Given prior claims of racial bias in New York City’s Stop, Question, and Frisk program by the New York Civil Liberties Union, we assess whether the health of racial minorities—specifically, Blacks, Latinos, and Asians— was more likely to be affected by the neighborhood surveillance practices of police. For many associations, we found racial parity in the effects of police surveillance indicators: Blacks, Latinos, and Asians were similarly affected as whites by Stop and Frisk.

High blood pressure revealed a different pattern. For this indicator of poor health, there was evidence that Blacks, Latinos, and Asians were more detrimentally affected by stop-and-frisk policies than whites. Specifically, Blacks who lived in neighborhoods where minorities were more likely than whites to be frisked by police were more likely to report having high blood pressure than Blacks who lived in more equitably surveilled neighborhoods. Latinos who lived in neighborhoods where frisking and use of force by police were more common among pedestrian stops were more likely to report high blood pressure than Latinos who lived in less surveilled neighborhoods. Asians, although less likely to be the targets of pedestrian stops than are Blacks and Latinos, demonstrated adverse associations. Asians who lived in neighborhoods with a higher burden of pedestrian stops or who lived in neighborhoods where use of force by police were more common among pedestrian stops were more likely to report high blood pressure than Asians who lived in less surveilled neighborhoods.

What Does Police Surveillance Mean for the Health of Men?

Given that the vast majority of pedestrians stopped by police are identified as male, my colleagues and I assess whether the mental health of men are more likely to be affected by the neighborhood surveillance practices of police (Sewell, Jefferson, and Lee 2016). A striking pattern was discovered. Men who lived in neighborhoods with higher risks of frisking by police for pedestrians and higher risks of use of force by police for pedestrians reported higher levels of psychological distress. Police surveillance patterns, meanwhile, often did not differentiate the mental health of women. Specifically, men who lived in high-frisk communities faced a 16% increase in the likelihood of reporting feelings of both nervousness and worthlessness. Similarly, compared to women who lived in areas with higher levels of use of force by police against pedestrians, men who lived in such areas faced a 21% increase in the likelihood of reporting clinical levels of non-specific psychological distress, a 14% increase in reporting feelings of nervousness, a 12% increase in reporting feelings of effort, and a 18% increase in reporting feelings of worthlessness.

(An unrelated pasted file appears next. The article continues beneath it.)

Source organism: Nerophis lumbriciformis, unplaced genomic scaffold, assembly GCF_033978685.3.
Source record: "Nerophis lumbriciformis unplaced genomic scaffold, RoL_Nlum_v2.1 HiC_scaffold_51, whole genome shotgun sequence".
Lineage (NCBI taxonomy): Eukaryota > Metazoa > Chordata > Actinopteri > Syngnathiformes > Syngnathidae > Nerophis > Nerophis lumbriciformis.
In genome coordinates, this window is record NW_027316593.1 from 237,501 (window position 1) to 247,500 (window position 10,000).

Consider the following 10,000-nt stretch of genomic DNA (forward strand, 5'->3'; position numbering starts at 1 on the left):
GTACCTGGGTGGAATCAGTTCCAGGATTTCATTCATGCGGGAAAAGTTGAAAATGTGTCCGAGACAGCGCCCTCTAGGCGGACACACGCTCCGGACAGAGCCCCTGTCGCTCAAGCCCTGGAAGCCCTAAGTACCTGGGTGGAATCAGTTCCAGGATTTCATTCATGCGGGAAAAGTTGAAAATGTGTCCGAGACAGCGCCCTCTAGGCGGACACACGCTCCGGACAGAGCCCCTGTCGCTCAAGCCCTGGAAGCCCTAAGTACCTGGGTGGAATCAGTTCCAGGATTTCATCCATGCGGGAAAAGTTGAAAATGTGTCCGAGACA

What Are the Implications of These Findings?

These findings present a quandary for public health concerns with violence victimization prevention, since a key intervention mechanism thought to reduce criminal activity is stop-and-frisk policies. However, the evidence is inconclusive regarding whether, in fact, New York City’s Stop and Frisk program was responsible for the decline in violent crime against New York City residents. As such, the line of research presented here prompts us to consider ways of bringing about a safe society without police brutality. These findings suggest that more attention should be paid to identifying intervention mechanisms that prevent crime and increase community engagement. Without such mechanisms, it is likely that America’s carceral state will continue to feed itself and, ultimately, to contribute to increasing levels of areal, racial, and gender inequality in the quality and quantity of life. In sum, the research presented here suggests that the impact of stop-and-frisk policing may not only be to potentially curb crime: it may also curb the health of New York City residents. Fortunately, there is convincing evidence that the public health community has begun to take seriously the health consequences of America’s carceral state. For example, a recent study in the American Journal of Public Health shows that young urban men who say they have been surveilled unfairly by police report worse mental health outcomes (Geller et al. 2014). In fact, leading public health researchers (Krieger et al. 2015) have called for police killings to be considered a public health event, which is a particularly pressing matter as research suggests that legal intervention deaths— that is, killings by law enforcement— are on the rise (Feldman, Chen, Waterman, and Krieger 2016). Such research also suggests that considering such types of killings will also help us better understand racial disparities in health between Blacks and whites, as Blacks are three times more likely to be die at the hands of police than their representation in the population (Feldman, Chen, Waterman, and Krieger 2016). Our findings indicate that criminal justice policies have health consequences that extend to shaping morbidity and well-being as well. In short, criminal justice policies are also health policies.

References

Geller, Amanda, Jeffrey Fagan, Tom Tyler and Bruce G. Link. 2014. “Aggressive Policing and the Mental Health of Young Urban Men.” American Journal of Public Health 104(12):2321-27.

Feldman, Justin M., Jarvis T. Chen, Pamela D. Waterman and Nancy Krieger. 2016. “Temporal Trends and Racial/Ethnic Inequalities for Legal Intervention Injuries Treated in Emergency Departments: Us Men and Women Age 15–34, 2001–2014.” Journal of Urban Health 93(5):797-807.

Hatzenbuehler, Mark L., Katherine Keyes, Ava Hamilton, Monica Uddin, and Sandro Galea. 2015. “The Collateral Damage of Mass Incarceration: Risk of Psychiatric Morbidity Among Nonincarcerated Residents of High-Incarceration Neighborhoods.” American Journal of Public Health 105(1): 138-143.

Krieger, Nancy, Jarvis T. Chen, Pamela D. Waterman, Mathew V. Kiang, and Justin Feldman. 2015. “Police Killings and Police Deaths Are Public Health Data and Can Be Counted.” PLoS Medicine 12(12):e1001915.

Sewell, Abigail A. and Kevin A. Jefferson. 2016. “Collateral Damage: The Health Effects of Invasive Police Encounters in New York City.” Journal of Urban Health 93(1):42-67.

Sewell, Abigail A., Kevin A. Jefferson and Hedwig Lee. 2016. “Living under Surveillance: Gender, Psychological Distress, and Stop-Question-and-Frisk Policing in New York City.” Social Science & Medicine 159:1-13.

Abigail A. Sewell is an Assistant Professor at Emory University in the Department of Sociology. abigail.a.sewell@emory.edu